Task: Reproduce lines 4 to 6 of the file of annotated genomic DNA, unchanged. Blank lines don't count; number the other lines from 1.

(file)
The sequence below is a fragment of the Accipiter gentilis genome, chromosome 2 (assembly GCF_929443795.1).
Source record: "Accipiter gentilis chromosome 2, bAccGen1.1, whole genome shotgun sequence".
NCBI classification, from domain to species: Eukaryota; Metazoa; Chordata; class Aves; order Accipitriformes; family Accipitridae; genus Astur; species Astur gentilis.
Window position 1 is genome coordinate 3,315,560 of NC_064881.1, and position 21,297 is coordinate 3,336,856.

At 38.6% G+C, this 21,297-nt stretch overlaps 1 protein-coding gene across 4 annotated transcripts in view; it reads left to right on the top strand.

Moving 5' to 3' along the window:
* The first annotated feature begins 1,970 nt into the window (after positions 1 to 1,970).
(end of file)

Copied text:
Window position 1 is genome coordinate 3,315,560 of NC_064881.1, and position 21,297 is coordinate 3,336,856.

At 38.6% G+C, this 21,297-nt stretch overlaps 1 protein-coding gene across 4 annotated transcripts in view; it reads left to right on the top strand.

Moving 5' to 3' along the window: